"Covid-19 has exposed and amplified the inequalities we [have] observed [before] and the economic harm caused by containment measures – lockdowns, tier systems, social isolation measures - will further damage health and widen health inequalities.
"Inequalities in Covid-19 mortality rates follow a similar social gradient to that seen for all causes of death and the causes of inequalities in Covid-19 are similar to the causes of inequalities in health more generally...
"The mismanagement during the pandemic, and the unequal way the pandemic has struck, is of a piece with what happened in England in the decade from 2010."
So Michael Marmot, a veteran researcher on social inequalities in health, and his co-writers, summarise their new report, Build Back Fairer.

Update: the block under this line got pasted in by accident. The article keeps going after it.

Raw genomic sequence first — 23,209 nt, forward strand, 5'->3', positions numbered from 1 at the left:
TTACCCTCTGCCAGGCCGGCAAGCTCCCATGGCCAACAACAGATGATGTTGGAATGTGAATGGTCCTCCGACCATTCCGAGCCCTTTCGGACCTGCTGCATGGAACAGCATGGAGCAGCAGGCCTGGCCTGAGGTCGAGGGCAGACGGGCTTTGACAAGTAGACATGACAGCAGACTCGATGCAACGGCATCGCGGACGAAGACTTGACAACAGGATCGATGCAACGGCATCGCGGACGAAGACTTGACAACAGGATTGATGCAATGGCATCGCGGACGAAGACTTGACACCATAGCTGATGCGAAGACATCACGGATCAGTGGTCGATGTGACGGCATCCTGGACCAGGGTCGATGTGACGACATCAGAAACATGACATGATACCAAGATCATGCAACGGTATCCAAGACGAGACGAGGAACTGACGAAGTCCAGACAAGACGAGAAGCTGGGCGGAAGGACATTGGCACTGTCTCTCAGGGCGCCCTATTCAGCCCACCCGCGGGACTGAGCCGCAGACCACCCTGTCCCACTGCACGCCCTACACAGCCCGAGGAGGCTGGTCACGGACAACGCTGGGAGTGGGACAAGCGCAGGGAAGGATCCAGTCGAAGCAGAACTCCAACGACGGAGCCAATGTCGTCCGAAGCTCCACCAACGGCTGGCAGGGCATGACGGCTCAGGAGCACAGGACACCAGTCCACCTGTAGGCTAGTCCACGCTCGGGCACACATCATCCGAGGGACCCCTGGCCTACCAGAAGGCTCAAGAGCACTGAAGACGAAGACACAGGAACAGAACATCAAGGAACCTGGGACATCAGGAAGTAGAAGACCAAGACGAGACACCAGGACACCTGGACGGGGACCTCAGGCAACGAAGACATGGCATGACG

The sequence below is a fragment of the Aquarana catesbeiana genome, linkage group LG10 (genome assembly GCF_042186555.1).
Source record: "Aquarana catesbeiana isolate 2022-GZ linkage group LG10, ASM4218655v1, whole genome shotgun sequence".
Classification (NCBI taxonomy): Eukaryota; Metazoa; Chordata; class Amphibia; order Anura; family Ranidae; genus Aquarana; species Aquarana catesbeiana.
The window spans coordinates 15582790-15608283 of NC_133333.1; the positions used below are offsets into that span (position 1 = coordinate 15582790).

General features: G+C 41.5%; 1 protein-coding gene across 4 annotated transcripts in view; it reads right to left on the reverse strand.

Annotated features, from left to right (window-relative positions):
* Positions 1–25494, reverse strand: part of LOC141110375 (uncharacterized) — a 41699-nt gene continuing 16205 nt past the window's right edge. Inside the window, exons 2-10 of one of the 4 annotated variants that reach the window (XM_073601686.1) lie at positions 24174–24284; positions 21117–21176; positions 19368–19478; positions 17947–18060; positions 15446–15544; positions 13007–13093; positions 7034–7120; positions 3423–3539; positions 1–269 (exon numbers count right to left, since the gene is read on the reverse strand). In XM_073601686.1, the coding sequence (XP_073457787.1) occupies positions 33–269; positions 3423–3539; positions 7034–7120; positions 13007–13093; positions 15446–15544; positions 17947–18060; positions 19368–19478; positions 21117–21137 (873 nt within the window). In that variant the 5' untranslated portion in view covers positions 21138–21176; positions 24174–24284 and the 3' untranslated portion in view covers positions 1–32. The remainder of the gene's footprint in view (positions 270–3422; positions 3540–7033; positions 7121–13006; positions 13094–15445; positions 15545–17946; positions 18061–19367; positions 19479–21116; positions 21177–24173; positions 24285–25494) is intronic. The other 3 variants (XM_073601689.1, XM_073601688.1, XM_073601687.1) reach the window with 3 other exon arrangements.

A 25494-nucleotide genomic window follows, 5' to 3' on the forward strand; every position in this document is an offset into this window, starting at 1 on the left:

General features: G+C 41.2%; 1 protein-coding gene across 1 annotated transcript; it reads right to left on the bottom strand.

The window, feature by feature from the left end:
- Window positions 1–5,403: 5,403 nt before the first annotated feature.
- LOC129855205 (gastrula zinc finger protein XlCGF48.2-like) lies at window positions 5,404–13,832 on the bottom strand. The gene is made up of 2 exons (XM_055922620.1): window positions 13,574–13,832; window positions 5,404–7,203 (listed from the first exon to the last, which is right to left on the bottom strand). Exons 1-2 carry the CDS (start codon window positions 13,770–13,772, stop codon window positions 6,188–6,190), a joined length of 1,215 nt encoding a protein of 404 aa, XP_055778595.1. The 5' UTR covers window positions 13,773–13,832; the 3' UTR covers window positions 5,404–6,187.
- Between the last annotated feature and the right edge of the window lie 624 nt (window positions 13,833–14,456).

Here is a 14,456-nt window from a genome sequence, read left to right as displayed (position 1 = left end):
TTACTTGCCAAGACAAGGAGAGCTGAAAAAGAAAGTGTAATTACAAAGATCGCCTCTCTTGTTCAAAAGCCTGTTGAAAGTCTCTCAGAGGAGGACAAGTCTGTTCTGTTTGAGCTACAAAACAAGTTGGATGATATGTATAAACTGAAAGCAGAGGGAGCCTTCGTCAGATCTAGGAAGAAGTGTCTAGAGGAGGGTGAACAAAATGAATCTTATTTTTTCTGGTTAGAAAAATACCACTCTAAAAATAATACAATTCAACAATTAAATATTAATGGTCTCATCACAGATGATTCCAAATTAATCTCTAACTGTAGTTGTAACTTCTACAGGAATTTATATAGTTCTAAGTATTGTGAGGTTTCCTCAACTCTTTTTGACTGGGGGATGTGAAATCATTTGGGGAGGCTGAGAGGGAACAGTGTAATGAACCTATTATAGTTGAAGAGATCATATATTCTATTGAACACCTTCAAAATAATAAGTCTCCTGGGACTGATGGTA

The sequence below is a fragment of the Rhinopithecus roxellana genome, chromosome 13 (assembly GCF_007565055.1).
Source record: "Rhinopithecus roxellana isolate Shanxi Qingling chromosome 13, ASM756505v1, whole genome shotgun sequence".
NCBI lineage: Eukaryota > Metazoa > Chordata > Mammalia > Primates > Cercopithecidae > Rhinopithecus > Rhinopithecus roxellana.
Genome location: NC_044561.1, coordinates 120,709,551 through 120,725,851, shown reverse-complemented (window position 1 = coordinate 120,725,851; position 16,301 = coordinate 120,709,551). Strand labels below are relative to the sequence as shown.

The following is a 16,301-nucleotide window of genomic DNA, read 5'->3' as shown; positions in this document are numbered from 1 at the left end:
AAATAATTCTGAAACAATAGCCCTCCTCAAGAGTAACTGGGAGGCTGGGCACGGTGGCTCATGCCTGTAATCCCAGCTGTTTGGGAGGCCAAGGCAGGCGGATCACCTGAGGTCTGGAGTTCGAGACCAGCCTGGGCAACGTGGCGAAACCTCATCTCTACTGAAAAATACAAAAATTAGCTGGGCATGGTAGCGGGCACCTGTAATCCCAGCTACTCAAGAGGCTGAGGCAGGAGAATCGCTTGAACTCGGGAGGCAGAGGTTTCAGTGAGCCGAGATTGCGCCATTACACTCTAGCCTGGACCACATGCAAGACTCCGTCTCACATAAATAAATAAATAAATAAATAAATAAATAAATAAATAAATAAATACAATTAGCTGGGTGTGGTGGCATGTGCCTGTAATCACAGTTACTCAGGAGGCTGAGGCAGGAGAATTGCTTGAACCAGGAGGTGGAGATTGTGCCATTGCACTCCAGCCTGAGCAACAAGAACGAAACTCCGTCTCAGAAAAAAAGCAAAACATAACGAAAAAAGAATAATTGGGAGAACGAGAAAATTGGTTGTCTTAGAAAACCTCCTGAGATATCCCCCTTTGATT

Previously-achieved levels of social solidarity and inequality-reduction, even modest ones, look to have been a factor (one among many, including some at present indeterminable) in making some countries' Covid-19 tolls lower than others'. New measures of social solidarity - like good isolation pay for everyone - are important in mitigating the pandemic now. Improving social solidarity and reducing economic inequality for the future is critical for reducing health inequality, for both physical and mental health.